The issue with Fragile Alliance, though, is that there’s not much incentive to turn on your teammates. Granted, it’s a lot of fun to grief strangers and even more so to punk your friends. Apart from that though, the risk/reward ratio for being a turncoat is poor. If you die during the heist, you get no money so your safest bet is to work with other teammates to fight through the cops rather than fighting them. Even if you did bump off a few teammates and escape with a large amount of cash, though, that won’t do much for you. Cash is only good for buying weapons for the next round. You won’t keep these weapons if you find a new match and you’ll also lose them if you die. Furthermore, attacking your teammates once is going to provoke them into attacking you in subsequent rounds. They’ll also be extra cautious around you. Everyone’s names are clearly displayed over their heads and your character model stays the same from round to round so it’s easy to keep track of who screwed you over. It just doesn’t pay to be a traitor.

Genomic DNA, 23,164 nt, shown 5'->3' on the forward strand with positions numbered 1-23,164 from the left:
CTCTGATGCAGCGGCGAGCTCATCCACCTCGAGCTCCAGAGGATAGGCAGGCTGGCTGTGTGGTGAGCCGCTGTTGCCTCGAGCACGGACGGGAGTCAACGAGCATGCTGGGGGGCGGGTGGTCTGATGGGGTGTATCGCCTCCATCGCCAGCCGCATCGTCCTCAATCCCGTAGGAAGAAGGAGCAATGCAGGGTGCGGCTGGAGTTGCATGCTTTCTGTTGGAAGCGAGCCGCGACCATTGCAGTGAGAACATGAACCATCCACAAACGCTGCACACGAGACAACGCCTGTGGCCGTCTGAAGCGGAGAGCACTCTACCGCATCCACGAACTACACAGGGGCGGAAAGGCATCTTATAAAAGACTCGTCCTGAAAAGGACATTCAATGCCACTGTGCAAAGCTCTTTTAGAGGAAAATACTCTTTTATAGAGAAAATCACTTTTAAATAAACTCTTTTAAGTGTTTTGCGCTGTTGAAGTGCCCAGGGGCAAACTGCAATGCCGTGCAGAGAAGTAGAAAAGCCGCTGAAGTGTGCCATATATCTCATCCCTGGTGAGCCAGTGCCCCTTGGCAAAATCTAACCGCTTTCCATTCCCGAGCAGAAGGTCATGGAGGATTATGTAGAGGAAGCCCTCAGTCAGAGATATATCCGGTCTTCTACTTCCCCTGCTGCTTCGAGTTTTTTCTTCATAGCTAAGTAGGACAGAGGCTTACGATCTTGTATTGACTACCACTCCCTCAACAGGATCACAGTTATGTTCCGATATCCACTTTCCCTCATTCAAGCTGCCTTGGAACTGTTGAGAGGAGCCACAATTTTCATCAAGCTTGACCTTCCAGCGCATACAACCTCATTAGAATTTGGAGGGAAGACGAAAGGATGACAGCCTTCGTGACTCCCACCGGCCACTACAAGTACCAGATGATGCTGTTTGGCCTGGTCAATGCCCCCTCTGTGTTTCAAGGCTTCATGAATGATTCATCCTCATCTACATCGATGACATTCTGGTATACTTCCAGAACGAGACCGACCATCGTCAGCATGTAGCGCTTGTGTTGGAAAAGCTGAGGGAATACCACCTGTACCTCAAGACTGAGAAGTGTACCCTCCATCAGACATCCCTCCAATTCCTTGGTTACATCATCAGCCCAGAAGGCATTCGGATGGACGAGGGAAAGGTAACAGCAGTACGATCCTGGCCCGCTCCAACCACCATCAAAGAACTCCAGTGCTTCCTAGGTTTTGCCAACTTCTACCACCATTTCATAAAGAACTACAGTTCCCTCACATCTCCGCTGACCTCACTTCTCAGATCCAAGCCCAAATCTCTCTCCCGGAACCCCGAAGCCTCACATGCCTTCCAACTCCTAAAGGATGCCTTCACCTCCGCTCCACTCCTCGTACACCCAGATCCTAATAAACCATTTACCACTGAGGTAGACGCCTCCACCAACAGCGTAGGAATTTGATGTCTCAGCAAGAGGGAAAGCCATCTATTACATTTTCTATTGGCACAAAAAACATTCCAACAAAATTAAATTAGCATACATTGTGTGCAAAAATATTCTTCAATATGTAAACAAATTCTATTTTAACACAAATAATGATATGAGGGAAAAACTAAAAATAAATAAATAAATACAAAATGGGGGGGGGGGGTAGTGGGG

The devs address this incentive problem with a variant game mode called Undercover Cop. It plays the same as Fragile Alliance with one exception: each round, a random player is designated an undercover cop. He must stop the criminals from escaping and will get a cut of the loot recovered from them. They get nothing if the criminals get away, though, so you’re forced to betray your fellow players. Also, these players are less likely to kill you in revenge the next round because they know you were just playing your assigned role. While you can still kill fellow criminals to get their loot or because you think they’re a cop, you’re going to be more cautious while doing so because you know that any dead criminal is one less person that can help you against the police or the undercover. One thing I wish they did to further screw with players’ heads, though, would be to have rounds where no one was the undercover cop.